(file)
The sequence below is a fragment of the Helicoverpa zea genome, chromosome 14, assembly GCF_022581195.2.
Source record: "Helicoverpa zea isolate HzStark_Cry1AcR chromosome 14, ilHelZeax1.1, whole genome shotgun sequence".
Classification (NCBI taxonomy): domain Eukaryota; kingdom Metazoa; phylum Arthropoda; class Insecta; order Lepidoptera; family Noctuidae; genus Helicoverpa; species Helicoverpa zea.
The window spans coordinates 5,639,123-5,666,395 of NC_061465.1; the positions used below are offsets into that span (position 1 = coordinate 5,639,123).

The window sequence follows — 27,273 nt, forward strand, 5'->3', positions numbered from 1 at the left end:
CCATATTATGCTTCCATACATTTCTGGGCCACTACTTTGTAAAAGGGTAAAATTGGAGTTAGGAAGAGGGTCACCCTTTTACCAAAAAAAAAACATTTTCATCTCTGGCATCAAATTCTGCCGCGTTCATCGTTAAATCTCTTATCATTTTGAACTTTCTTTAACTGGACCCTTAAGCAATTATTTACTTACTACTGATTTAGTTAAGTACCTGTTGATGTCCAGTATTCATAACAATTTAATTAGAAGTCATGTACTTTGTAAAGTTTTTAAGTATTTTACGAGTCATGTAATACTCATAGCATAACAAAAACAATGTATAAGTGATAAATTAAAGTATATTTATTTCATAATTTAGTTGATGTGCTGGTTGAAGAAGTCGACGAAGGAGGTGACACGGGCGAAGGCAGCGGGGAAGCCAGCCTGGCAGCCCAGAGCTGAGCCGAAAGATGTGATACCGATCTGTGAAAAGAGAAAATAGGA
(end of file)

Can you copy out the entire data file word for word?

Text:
The sequence below is a fragment of the Helicoverpa zea genome, chromosome 14, assembly GCF_022581195.2.
Source record: "Helicoverpa zea isolate HzStark_Cry1AcR chromosome 14, ilHelZeax1.1, whole genome shotgun sequence".
Classification (NCBI taxonomy): domain Eukaryota; kingdom Metazoa; phylum Arthropoda; class Insecta; order Lepidoptera; family Noctuidae; genus Helicoverpa; species Helicoverpa zea.
The window spans coordinates 5,639,123-5,666,395 of NC_061465.1; the positions used below are offsets into that span (position 1 = coordinate 5,639,123).

The window sequence follows — 27,273 nt, forward strand, 5'->3', positions numbered from 1 at the left end:
CCATATTATGCTTCCATACATTTCTGGGCCACTACTTTGTAAAAGGGTAAAATTGGAGTTAGGAAGAGGGTCACCCTTTTACCAAAAAAAAAACATTTTCATCTCTGGCATCAAATTCTGCCGCGTTCATCGTTAAATCTCTTATCATTTTGAACTTTCTTTAACTGGACCCTTAAGCAATTATTTACTTACTACTGATTTAGTTAAGTACCTGTTGATGTCCAGTATTCATAACAATTTAATTAGAAGTCATGTACTTTGTAAAGTTTTTAAGTATTTTACGAGTCATGTAATACTCATAGCATAACAAAAACAATGTATAAGTGATAAATTAAAGTATATTTATTTCATAATTTAGTTGATGTGCTGGTTGAAGAAGTCGACGAAGGAGGTGACACGGGCGAAGGCAGCGGGGAAGCCAGCCTGGCAGCCCAGAGCTGAGCCGAAAGATGTGATACCGATCTGTGAAAAGAGAAAATAGGA